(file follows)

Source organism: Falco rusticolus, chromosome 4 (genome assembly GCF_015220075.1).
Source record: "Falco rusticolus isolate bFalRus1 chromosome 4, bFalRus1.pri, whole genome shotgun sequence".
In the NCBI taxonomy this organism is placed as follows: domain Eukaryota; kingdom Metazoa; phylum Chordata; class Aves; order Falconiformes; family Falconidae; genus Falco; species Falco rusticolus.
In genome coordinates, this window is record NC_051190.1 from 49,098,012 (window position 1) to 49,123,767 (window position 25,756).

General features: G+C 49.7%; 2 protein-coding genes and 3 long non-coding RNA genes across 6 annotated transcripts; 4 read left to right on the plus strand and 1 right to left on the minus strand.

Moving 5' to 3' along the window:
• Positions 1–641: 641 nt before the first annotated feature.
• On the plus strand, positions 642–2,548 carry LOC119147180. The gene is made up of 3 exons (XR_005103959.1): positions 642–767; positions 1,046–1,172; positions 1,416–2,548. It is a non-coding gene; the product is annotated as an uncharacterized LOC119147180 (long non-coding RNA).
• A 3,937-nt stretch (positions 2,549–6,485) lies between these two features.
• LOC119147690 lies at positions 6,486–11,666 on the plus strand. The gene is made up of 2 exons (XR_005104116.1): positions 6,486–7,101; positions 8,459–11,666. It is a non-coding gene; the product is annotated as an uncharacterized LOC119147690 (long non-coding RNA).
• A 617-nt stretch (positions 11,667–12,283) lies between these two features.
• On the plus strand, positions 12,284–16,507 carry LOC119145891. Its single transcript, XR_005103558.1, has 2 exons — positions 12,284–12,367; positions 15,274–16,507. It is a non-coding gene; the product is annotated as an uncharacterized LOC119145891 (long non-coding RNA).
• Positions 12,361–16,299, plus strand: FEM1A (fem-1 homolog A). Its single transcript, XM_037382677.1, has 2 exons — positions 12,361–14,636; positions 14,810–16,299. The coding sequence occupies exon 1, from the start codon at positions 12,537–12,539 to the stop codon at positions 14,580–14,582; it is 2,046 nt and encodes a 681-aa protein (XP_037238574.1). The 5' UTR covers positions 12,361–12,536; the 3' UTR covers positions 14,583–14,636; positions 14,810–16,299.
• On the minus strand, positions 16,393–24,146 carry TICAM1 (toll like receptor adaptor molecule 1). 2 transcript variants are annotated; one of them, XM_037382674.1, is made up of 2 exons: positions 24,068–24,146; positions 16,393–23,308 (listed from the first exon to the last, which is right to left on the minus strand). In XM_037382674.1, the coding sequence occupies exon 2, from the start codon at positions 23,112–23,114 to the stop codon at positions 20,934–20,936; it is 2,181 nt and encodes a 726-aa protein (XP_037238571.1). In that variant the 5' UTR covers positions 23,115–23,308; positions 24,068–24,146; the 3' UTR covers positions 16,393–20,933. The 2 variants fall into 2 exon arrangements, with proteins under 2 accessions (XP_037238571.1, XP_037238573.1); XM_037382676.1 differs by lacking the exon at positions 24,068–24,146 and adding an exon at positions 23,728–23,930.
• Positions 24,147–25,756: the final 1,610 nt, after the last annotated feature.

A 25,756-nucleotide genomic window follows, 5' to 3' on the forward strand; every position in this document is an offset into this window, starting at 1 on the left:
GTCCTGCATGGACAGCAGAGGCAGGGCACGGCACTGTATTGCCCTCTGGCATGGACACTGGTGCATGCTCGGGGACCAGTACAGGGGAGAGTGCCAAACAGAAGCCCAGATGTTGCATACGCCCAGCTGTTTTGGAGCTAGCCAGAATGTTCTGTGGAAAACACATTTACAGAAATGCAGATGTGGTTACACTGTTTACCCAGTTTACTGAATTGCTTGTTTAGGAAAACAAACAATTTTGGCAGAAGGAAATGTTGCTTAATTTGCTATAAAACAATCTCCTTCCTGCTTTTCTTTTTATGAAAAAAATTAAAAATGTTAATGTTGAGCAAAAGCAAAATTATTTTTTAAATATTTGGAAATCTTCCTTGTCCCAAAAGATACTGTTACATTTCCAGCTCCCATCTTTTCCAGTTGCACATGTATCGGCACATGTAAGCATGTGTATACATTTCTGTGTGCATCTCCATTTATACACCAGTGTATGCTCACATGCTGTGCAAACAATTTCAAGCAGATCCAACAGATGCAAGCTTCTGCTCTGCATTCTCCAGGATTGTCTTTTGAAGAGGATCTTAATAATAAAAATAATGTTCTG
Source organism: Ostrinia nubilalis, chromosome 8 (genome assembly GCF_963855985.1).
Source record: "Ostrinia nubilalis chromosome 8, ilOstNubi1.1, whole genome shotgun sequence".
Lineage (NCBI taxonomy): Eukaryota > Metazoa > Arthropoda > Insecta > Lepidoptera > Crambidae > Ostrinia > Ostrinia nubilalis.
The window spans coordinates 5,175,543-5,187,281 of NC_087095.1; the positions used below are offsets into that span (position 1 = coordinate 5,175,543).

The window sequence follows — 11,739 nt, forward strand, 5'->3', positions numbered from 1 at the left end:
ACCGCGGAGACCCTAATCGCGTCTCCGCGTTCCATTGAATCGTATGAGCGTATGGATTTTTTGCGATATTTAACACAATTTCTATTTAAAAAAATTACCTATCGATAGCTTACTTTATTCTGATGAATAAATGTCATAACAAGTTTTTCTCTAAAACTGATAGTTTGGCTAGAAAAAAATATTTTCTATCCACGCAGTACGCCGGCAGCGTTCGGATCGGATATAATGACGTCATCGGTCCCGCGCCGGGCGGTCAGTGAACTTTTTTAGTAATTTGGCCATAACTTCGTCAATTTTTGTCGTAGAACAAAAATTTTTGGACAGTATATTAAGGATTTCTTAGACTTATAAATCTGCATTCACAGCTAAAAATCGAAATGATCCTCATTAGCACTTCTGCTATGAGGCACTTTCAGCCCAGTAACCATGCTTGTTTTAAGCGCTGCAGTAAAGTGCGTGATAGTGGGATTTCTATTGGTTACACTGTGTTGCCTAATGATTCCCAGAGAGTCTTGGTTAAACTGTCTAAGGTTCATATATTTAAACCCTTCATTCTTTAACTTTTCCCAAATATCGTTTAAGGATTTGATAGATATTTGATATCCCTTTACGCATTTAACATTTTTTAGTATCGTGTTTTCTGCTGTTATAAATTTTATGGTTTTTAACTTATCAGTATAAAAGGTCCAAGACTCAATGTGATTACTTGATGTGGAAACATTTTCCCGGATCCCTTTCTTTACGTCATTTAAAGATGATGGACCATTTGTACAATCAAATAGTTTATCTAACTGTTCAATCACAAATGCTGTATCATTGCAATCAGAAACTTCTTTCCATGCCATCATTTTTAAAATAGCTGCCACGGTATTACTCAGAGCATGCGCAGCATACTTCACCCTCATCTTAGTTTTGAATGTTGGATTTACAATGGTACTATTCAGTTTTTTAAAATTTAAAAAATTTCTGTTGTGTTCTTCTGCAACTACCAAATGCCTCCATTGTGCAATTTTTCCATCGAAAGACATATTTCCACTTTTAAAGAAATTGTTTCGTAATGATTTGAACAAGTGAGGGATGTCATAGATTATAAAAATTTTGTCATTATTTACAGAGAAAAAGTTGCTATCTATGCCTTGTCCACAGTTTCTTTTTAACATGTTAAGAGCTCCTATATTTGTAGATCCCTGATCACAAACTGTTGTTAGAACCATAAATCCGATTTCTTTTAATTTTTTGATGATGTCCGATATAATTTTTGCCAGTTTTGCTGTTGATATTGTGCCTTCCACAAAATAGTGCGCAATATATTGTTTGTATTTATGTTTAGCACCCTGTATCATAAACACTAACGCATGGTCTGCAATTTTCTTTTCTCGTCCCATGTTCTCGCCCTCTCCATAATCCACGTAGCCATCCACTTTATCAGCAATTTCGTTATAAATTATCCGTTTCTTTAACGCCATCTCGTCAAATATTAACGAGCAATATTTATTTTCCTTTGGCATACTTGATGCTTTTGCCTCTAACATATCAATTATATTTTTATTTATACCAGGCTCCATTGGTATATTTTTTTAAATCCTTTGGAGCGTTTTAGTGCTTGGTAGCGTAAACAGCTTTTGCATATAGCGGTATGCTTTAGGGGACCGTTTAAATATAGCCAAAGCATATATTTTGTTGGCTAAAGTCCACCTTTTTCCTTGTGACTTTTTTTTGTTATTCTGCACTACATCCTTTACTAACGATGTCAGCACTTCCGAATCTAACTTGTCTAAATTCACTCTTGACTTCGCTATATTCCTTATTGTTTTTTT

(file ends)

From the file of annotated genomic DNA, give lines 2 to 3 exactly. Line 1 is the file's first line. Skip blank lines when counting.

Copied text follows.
Source record: "Falco rusticolus isolate bFalRus1 chromosome 4, bFalRus1.pri, whole genome shotgun sequence".
In the NCBI taxonomy this organism is placed as follows: domain Eukaryota; kingdom Metazoa; phylum Chordata; class Aves; order Falconiformes; family Falconidae; genus Falco; species Falco rusticolus.